Terracotta model of a house
12th Dynasty, around 1900 BC
Tomb offering with a courtyard filled with food offerings
In ancient Egypt, rich tomb owners included wooden models of servants preparing food among their burial goods. They were seen to provide sustenance for the Afterlife. The equivalent in poorer burials was the 'soul house', a model house, often with both a ground level and a roof-top courtyard. The houses were often quite crudely made and schematic, but give some idea of what the dwelling of a poorer person would have looked like.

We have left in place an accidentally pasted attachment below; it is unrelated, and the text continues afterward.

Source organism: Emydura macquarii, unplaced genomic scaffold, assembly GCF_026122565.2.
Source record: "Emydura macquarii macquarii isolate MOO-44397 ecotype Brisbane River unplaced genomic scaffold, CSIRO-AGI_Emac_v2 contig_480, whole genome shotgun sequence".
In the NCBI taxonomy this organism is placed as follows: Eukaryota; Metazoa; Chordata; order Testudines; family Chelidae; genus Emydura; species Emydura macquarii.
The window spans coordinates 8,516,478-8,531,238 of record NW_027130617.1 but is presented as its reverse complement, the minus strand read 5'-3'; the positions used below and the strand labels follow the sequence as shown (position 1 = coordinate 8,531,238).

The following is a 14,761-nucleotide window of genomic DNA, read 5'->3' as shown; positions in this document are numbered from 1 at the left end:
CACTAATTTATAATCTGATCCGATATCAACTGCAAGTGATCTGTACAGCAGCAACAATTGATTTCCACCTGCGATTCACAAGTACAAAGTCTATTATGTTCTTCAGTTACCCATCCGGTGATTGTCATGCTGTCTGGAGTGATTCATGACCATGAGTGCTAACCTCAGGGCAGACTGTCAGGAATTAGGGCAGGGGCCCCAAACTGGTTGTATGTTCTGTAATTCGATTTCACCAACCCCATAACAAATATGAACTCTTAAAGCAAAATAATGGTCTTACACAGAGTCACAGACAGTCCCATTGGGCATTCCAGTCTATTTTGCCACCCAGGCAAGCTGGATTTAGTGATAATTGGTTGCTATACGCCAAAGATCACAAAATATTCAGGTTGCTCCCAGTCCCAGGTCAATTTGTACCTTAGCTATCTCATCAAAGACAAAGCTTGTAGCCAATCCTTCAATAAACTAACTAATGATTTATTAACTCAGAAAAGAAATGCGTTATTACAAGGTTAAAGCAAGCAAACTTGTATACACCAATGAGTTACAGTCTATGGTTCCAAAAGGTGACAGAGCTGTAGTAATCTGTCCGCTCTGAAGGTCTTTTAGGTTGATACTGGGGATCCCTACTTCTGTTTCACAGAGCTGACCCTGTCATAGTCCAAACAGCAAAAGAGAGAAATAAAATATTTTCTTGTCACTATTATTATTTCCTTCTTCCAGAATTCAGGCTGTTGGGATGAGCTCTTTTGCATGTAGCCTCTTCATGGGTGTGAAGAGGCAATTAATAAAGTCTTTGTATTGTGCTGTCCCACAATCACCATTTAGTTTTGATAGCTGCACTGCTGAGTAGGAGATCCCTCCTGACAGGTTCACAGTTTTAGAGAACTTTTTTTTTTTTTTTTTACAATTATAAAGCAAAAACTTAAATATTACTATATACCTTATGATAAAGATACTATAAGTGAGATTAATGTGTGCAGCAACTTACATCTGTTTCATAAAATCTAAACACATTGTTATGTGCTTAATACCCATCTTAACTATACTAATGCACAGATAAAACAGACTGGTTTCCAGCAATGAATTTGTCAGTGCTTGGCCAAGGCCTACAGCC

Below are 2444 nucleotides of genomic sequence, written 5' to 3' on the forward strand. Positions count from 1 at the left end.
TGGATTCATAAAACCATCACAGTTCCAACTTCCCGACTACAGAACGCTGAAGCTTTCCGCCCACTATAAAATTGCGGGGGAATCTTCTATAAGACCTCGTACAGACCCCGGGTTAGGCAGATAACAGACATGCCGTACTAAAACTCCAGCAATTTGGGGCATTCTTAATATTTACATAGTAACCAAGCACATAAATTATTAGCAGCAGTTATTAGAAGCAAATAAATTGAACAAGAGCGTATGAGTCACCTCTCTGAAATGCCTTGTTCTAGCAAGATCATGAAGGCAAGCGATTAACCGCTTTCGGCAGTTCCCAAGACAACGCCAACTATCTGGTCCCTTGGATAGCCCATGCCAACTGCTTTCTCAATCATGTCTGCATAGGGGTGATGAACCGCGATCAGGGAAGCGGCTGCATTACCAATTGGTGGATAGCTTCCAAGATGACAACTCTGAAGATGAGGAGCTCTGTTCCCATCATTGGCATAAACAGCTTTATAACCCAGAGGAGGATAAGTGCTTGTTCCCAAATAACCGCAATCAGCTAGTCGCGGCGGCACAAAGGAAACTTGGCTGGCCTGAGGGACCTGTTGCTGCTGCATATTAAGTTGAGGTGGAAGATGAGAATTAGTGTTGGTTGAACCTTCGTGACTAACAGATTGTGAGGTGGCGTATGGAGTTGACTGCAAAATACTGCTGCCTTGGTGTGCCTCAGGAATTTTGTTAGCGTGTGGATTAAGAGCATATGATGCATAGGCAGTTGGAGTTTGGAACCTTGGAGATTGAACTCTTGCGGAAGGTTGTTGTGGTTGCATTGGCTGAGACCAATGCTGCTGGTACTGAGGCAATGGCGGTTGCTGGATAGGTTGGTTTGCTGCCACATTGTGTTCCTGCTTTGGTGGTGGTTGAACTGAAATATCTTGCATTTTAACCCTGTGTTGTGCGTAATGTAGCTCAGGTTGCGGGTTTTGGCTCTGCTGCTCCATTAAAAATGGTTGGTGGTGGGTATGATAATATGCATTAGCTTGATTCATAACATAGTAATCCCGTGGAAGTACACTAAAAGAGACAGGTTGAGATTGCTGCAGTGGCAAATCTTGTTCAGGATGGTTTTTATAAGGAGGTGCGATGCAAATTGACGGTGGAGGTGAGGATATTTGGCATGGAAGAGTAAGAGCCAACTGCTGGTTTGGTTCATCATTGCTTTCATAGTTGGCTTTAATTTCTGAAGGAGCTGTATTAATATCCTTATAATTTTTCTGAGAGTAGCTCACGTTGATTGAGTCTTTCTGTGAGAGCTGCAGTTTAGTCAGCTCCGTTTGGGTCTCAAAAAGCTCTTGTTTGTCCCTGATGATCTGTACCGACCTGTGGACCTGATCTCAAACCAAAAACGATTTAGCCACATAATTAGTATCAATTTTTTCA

The lower courtyard was enclosed by a wall, and had emplacements set near the house for storing water and grinding grain. The courtyard of the model acted as an offering tray and was filled with tiny models of foodstuffs, such as conical and round loaves of bread and cuts of meat. These would support the deceased in the Afterlife. This was particularly important as poor people could not rely on any real offerings being provided for them after their burial. The house was also intended to provide a home for the ka or spirit of the deceased, should the burial be destroyed.
G. Pinch, Magic in Ancient Egypt (London, The British Museum Press, 1994)
M. Stead, Egyptian life (London, The British Museum Press, 1986)
S. Quirke and A.J. Spencer, The British Museum book of anc (London, The British Museum Press, 1992)